NEWFANE — For a couple of years now, Army veteran and former Brattleboro Police Department officer Chase Stanley has kicked around the idea of taking a long walk to clear his mind. It had been one of his many New Year’s resolutions this year.
“With all the things going on, it was a good time to remember the sacrifices some people in our country have had to make,” Stanley said.
On the 20th anniversary of Sept. 11, 2001 terrorist attacks on Saturday, Stanley started the 22-mile walk in Newfane and ended in Brattleboro after about 11 hours. Via Facebook until Sept. 24, he’s raising money for the National Alliance to End Veteran Suicide. He also read the names of the 13 soldiers who recently died in the Kabul bombing in Afghanistan.
As a senior in high school in Virginia at the time of 9/11, Stanley said the event changed his life forever and led him to join the military then seek a career in law enforcement. He vividly remembers seeing the second World Trade Center tower getting hit by a plane on television that day.
Serving in the Army from 2005 to 2010, Stanley was stationed in Korea, Iraq and Fort Hood, Texas. He joined the Brattleboro Police Department in 2013 and has since left to work for the town of Brattleboro at the Pleasant Valley Water Treatment Plant.
Stanley stayed on Route 30 for the most part on his way to Brattleboro on Saturday, stopping at friends’ houses along the way and when friends would pull over in their vehicles.
Brian Squires, an Army veteran, joined him for a portion of the walk. Stanley said it was “good to have someone to chat with.”
“We talked about our old Army memories, which was good,” he said.
First, they stopped at the Elks lodge then the Veterans of Foreign Wars, where former coworkers and current officers at the BPD met with Stanley. He made his way to the American Legion then the Kyle Gilbert memorial downtown.
Gilbert was killed in Afghanistan in 2003 while serving in the Army. Stanley saw Gilbert’s mother at the VFW on Saturday.
Stanley walked around downtown after paying his respects to Gilbert before stopping at the fire station then the Legion and Elks again. He ended the walk at his godson’s home in Brattleboro.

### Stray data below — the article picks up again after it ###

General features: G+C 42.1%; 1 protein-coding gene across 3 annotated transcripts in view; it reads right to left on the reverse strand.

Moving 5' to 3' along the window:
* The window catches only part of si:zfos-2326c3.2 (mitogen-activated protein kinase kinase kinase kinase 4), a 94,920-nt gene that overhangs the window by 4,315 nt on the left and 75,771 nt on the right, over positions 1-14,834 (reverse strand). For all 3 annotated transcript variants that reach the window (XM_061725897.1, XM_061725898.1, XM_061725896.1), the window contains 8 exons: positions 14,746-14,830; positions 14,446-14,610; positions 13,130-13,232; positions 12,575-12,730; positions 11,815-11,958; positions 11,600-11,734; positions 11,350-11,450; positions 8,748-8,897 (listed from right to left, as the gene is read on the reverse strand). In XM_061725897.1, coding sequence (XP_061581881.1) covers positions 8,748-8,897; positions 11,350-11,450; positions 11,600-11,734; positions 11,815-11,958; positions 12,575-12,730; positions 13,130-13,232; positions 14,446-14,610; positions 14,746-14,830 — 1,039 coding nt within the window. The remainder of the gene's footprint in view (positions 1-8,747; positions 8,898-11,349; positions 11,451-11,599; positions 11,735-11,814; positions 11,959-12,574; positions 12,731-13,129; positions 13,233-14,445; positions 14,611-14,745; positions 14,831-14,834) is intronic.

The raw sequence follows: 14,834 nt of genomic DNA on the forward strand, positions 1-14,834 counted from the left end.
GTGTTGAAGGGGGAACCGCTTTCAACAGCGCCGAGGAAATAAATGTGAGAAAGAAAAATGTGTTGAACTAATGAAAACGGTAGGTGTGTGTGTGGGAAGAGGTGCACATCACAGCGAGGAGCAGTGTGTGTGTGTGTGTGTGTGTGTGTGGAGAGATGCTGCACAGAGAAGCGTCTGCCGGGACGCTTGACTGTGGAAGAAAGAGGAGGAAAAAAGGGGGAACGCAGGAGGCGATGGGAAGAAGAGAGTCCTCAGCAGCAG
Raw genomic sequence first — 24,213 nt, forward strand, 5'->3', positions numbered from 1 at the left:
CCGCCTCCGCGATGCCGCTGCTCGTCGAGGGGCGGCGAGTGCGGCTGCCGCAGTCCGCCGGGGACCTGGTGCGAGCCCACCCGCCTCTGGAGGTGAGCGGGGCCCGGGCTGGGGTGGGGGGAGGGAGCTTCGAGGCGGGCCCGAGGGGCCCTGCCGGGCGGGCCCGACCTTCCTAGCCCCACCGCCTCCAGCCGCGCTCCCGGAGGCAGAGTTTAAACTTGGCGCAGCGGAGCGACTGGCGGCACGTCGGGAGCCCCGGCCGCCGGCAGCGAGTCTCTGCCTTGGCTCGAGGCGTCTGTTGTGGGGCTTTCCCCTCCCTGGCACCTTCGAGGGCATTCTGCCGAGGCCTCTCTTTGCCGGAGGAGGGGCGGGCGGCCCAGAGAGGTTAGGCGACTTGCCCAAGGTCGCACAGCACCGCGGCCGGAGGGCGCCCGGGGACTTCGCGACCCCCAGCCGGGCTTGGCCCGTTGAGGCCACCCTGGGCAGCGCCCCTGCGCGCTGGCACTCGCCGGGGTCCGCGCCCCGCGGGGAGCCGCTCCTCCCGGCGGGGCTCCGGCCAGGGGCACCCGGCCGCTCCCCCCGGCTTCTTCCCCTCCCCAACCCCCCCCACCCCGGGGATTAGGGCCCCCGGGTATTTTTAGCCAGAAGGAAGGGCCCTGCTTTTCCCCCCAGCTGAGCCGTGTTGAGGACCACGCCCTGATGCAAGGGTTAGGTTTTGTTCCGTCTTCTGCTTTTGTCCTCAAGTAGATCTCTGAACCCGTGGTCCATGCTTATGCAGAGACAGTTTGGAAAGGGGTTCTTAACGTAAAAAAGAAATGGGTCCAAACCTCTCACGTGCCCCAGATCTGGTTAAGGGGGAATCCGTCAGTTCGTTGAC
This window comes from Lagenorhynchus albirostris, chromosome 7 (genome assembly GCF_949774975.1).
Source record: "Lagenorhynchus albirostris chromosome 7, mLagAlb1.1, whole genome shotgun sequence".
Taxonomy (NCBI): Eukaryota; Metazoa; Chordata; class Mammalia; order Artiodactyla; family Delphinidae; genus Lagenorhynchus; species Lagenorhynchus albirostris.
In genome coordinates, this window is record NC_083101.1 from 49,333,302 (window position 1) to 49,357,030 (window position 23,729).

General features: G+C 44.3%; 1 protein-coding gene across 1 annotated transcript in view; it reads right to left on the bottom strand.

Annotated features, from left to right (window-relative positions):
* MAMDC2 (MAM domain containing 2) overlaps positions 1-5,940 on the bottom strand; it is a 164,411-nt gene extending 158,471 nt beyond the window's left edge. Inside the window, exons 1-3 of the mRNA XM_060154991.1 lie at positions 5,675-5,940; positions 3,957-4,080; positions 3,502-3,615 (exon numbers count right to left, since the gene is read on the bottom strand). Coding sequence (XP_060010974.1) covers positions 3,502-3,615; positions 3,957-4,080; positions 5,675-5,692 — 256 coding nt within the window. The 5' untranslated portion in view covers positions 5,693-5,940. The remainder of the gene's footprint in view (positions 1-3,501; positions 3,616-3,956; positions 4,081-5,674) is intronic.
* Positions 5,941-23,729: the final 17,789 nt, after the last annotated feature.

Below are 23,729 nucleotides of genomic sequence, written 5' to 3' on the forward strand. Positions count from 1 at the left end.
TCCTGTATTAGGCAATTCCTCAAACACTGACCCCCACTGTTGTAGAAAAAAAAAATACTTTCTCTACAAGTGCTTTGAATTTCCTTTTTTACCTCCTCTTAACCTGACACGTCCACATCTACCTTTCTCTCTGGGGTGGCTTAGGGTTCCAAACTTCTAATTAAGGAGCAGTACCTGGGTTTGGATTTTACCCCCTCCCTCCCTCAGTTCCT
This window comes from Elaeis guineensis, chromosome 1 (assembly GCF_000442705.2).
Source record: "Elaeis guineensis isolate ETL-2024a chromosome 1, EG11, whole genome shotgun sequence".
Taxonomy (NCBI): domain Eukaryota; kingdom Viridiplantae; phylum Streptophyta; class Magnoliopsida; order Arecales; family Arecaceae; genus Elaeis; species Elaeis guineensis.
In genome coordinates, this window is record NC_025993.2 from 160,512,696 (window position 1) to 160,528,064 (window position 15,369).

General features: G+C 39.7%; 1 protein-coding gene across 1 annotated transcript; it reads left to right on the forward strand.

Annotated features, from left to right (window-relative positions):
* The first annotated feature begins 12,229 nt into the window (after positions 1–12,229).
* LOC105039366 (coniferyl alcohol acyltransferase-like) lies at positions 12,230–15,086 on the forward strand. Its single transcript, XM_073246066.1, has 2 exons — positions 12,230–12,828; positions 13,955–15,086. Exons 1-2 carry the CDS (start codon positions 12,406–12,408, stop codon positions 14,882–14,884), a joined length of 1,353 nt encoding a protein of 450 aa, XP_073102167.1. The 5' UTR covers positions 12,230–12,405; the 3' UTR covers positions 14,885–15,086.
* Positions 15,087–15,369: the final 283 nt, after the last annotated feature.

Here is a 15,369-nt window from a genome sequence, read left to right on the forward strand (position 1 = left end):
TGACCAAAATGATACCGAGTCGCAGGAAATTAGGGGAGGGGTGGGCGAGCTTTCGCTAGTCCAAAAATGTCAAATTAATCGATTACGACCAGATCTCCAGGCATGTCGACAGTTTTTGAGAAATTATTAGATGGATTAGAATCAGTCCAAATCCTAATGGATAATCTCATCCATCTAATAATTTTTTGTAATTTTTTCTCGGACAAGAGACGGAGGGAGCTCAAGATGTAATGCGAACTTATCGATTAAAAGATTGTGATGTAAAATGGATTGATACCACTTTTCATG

“It was a long journey,” Stanley said.
During the walk, he thought about friends from the Army who died through combat or suicide over the years. He wondered if he had missed any signs of depression.
“I can’t explain why they came to the decision to end their own lives,” he said.
As an Army veteran and former police officer, Stanley has experienced what he described as “depression and dark times.”
“It’s hard not to get down on yourself every now and then,” he said. “Thankfully, there are resources out there. The hardest part is coming forward and saying, ‘I need some help.’”
Stanley said that through the years, he received a lot support from his wife and coworkers.
His plan to raise money for the National Alliance to End Veteran Suicide came about only within about 24 hours before the walk began. He said as he thought about it, the more he realized, “Hey, if I’m going to do it, maybe someone can benefit from it.”
“Luckily, the community and everyone jumped on board really quickly,” he said. “We raised more than I ever expected.”
At the time of the interview Monday morning, Stanley had raised about $6,500 through the walk. He said the campaign can be found on his Facebook page or funds can be donated directly to the organization.
The 22 miles symbolize a grim statistic: about 22 military veterans die by suicide every day. Stanley said he hopes to bring that number down by holding an annual walk and inviting others to join him in raising awareness and funds to create programming and services.
Tiffany Stanley said her husband finished the walk at about 7 p.m. Saturday.
“It was amazing,” she said Sunday morning. “He was very emotional.”
Stanley said, “Honestly, it was emotional through the entire process.”
“The last couple of miles definitely got to me,” he said, noting that he was affected not only by the physical challenge but also the sadness over knowing the walk would soon end and there’s not enough resources out there to help veterans.
While Stanley exercises a lot, he said he will have to practice a few longer walks before setting out to cover 22 miles again.
“I think little stuff like I did,” he said, “makes the world a little more positive.”
Money raised via Facebook is going to the National Alliance to End Veteran Suicide. Tiffany said the platform was chosen because all of the funds will go directly to the nonprofit.